On 9 January Trump took the next step in his attempts to destroy the environment in the US, and eventually worldwide: it doesn’t matter – he won’t be around to suffer. The National Environmental Policy Act (NEPA) became law in 1970 and took significant steps to give local communities affected by federal infrastructure projects the right to be involved in decision-making. Such projects include pipelines, power plants, bridges, and other infrastructure projects. It is now obligatory that such changes to the earth are subject to a detailed environmental assessment. In future it will no longer be necessary for climate change even to be considered. Rebecca Concepcion Apostol is US programme director at Oil Change International. Responding to this latest act of destruction by Trump, she said, “Today, Trump is taking a chainsaw to a bedrock environmental law that has protected Americans for decades. This is a reckless, dangerous, blatant gift to the fossil fuel industry that will have dire consequences for all of us.”

Racism

In early December 42-year-old Nicole Marie Poole Franklin ran over a 14-year-old girl in Clive, a small town about nine miles from Des Moines, Iowa. Her reason? Simple: Franklin attempted to kill the girl because she was Mexican. Trump’s message seems to be hitting home.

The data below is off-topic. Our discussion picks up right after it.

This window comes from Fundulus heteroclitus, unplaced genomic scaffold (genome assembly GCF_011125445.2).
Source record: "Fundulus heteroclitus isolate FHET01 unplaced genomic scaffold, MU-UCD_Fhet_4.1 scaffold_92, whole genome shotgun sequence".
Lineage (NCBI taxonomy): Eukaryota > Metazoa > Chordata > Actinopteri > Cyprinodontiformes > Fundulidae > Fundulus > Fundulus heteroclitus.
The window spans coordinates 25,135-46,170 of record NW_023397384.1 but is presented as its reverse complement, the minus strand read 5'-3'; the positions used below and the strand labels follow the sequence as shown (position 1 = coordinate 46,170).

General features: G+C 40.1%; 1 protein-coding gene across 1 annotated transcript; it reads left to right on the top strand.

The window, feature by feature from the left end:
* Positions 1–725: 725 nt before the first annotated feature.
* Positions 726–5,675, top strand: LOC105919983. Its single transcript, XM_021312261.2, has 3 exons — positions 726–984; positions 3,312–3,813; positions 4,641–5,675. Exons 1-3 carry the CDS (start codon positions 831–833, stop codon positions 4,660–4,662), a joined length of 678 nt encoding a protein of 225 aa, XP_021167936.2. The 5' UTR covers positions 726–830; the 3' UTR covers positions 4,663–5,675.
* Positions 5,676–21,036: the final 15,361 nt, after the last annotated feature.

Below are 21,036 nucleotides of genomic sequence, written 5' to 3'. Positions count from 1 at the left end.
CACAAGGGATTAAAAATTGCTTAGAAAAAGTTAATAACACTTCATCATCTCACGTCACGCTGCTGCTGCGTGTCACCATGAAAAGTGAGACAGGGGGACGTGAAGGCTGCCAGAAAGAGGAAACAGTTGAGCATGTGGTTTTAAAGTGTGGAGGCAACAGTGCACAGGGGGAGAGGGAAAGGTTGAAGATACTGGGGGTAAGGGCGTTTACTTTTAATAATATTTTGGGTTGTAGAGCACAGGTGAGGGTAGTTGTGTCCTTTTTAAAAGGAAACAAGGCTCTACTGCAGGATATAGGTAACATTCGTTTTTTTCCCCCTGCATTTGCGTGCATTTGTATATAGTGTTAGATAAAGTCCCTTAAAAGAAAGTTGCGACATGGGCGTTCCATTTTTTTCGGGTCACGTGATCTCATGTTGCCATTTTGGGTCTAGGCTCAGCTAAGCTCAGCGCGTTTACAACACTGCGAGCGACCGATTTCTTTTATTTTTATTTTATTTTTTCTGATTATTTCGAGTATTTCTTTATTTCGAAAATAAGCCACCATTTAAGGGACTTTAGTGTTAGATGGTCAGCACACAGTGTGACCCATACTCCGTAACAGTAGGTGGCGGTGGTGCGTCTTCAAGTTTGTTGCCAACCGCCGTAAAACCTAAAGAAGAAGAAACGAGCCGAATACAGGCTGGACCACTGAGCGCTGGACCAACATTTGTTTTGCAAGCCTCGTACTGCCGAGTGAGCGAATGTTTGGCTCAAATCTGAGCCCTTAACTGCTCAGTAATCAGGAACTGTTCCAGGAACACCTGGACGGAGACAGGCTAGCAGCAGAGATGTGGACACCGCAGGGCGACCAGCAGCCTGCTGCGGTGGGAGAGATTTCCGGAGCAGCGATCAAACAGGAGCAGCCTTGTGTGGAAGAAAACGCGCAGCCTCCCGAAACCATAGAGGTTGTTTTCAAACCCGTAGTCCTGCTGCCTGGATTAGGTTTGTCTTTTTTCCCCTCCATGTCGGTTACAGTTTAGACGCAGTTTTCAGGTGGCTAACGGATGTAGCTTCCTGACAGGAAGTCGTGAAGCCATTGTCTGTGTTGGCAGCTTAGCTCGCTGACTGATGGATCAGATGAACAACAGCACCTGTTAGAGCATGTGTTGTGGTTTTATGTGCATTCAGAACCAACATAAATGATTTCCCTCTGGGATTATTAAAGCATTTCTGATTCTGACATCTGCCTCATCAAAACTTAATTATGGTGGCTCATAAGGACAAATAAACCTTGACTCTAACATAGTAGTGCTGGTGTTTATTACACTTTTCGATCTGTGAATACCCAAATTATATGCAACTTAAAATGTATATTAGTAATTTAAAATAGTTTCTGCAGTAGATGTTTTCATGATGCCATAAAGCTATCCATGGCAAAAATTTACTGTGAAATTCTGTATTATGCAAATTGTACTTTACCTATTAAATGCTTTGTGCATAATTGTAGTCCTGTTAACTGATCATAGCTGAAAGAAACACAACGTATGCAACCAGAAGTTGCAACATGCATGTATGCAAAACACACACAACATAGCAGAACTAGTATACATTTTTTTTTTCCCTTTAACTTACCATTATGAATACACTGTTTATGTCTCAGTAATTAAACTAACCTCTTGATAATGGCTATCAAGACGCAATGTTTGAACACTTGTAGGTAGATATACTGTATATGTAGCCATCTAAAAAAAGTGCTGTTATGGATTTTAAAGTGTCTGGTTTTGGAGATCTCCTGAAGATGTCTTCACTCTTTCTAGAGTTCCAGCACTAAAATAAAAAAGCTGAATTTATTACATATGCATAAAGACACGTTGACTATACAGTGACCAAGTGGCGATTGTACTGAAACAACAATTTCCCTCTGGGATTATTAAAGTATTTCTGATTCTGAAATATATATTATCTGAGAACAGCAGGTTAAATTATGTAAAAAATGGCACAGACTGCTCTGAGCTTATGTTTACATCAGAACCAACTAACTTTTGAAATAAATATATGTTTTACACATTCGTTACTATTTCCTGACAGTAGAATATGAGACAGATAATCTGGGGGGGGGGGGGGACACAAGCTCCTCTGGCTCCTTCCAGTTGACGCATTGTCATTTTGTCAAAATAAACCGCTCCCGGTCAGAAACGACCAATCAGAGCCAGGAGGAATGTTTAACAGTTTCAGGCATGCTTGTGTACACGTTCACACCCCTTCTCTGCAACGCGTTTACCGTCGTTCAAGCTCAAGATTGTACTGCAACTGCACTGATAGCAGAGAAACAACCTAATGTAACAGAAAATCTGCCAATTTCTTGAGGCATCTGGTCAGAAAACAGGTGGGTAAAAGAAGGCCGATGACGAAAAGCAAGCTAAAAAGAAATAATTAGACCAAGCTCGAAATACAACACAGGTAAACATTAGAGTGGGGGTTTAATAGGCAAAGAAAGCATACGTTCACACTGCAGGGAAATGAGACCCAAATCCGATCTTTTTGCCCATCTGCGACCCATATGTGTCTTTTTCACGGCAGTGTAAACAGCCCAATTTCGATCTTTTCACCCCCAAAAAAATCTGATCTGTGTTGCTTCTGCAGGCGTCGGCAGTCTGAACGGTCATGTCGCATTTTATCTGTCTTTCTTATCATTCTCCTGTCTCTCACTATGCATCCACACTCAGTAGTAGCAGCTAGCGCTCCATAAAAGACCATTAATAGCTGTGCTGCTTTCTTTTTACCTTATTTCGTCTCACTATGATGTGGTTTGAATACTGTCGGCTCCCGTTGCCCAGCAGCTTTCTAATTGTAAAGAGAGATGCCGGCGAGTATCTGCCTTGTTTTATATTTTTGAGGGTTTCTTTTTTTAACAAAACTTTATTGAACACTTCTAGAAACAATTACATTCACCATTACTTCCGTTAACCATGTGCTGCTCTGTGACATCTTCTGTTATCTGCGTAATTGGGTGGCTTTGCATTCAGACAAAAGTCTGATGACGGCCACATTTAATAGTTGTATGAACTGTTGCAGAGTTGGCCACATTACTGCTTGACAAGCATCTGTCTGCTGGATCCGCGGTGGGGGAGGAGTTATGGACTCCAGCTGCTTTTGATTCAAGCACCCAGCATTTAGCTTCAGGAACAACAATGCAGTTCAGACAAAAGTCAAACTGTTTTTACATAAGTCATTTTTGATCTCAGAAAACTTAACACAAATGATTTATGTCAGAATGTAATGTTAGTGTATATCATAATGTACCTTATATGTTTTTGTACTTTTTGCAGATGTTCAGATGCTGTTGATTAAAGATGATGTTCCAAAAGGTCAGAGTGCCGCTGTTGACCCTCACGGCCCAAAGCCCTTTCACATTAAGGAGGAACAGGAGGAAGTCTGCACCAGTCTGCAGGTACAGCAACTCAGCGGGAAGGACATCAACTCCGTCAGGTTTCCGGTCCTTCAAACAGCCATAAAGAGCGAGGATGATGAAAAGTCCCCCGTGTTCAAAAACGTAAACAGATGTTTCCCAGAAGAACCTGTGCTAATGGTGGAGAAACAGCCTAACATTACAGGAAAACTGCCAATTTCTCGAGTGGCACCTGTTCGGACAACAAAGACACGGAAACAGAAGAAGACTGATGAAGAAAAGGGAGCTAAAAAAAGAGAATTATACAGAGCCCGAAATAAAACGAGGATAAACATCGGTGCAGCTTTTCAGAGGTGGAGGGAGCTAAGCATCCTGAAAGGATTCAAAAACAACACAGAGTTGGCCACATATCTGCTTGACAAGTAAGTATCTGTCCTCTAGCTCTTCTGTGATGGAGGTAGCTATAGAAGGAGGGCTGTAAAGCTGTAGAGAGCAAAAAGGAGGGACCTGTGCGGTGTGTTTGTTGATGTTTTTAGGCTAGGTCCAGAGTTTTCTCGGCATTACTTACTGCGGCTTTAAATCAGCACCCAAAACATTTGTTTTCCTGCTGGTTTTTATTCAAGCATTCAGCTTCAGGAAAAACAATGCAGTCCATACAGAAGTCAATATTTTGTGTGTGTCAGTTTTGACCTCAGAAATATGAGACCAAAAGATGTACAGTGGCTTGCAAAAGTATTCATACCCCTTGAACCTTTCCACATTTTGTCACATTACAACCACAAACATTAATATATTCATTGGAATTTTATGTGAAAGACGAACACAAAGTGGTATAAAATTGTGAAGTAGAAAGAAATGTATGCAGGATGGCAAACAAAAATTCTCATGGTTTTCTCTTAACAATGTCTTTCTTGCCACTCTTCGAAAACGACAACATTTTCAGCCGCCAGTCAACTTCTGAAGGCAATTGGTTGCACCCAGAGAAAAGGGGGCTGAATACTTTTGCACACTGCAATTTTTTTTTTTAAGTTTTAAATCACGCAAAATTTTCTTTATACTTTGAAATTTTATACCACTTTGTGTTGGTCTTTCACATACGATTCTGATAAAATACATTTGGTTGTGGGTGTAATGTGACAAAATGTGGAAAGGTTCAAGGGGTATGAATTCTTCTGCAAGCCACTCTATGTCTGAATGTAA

There was originally a measure in the National Defense Authorization Act specifically designed to address the threat of white nationalists in the army. That bill – which authorises obscene amounts of money to be wasted on killing and destruction – did eventually pass the Senate. But it was only approved because the phrase ‘white nationalist’ was removed.

Navy SEAL Chief Petty Officer Edward Gallagher was pardoned by Donald Trump towards the end of last year for a number of war crimes, including killing a 15-year-old, after which he posed for a photograph with the body. Never mind, Gallagher now has a new career: as a ‘micro influencer’… his Instagram account builds on his notoriety as a murderer. He successfully endorses coffee beans, muscle-building supplements with names like ‘Double Tap’ and ‘Total War’ and clothing; the website of one of Gallagher’s new line of businesses also has him posing with a young boy; but a lucky one this time: Gallagher hasn’t murdered him.

Louis Further